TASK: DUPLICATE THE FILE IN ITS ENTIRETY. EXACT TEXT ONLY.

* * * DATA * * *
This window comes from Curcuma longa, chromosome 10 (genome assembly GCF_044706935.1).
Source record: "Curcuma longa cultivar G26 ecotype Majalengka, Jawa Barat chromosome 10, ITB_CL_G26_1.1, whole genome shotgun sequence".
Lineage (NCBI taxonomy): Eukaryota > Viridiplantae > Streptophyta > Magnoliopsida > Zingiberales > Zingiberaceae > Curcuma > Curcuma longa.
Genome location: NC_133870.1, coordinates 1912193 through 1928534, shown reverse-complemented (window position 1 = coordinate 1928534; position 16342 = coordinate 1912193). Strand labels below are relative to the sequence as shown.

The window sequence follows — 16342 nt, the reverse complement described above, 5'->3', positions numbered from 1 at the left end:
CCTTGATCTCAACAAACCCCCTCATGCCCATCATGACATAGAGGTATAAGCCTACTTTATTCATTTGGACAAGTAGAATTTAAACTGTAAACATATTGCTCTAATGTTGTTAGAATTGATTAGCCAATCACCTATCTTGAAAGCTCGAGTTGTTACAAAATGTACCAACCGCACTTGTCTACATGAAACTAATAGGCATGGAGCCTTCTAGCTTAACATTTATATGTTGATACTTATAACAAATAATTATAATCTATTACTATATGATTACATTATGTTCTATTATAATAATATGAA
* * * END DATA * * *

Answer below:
This window comes from Curcuma longa, chromosome 10 (genome assembly GCF_044706935.1).
Source record: "Curcuma longa cultivar G26 ecotype Majalengka, Jawa Barat chromosome 10, ITB_CL_G26_1.1, whole genome shotgun sequence".
Lineage (NCBI taxonomy): Eukaryota > Viridiplantae > Streptophyta > Magnoliopsida > Zingiberales > Zingiberaceae > Curcuma > Curcuma longa.
Genome location: NC_133870.1, coordinates 1912193 through 1928534, shown reverse-complemented (window position 1 = coordinate 1928534; position 16342 = coordinate 1912193). Strand labels below are relative to the sequence as shown.

The window sequence follows — 16342 nt, the reverse complement described above, 5'->3', positions numbered from 1 at the left end:
CCTTGATCTCAACAAACCCCCTCATGCCCATCATGACATAGAGGTATAAGCCTACTTTATTCATTTGGACAAGTAGAATTTAAACTGTAAACATATTGCTCTAATGTTGTTAGAATTGATTAGCCAATCACCTATCTTGAAAGCTCGAGTTGTTACAAAATGTACCAACCGCACTTGTCTACATGAAACTAATAGGCATGGAGCCTTCTAGCTTAACATTTATATGTTGATACTTATAACAAATAATTATAATCTATTACTATATGATTACATTATGTTCTATTATAATAATATGAA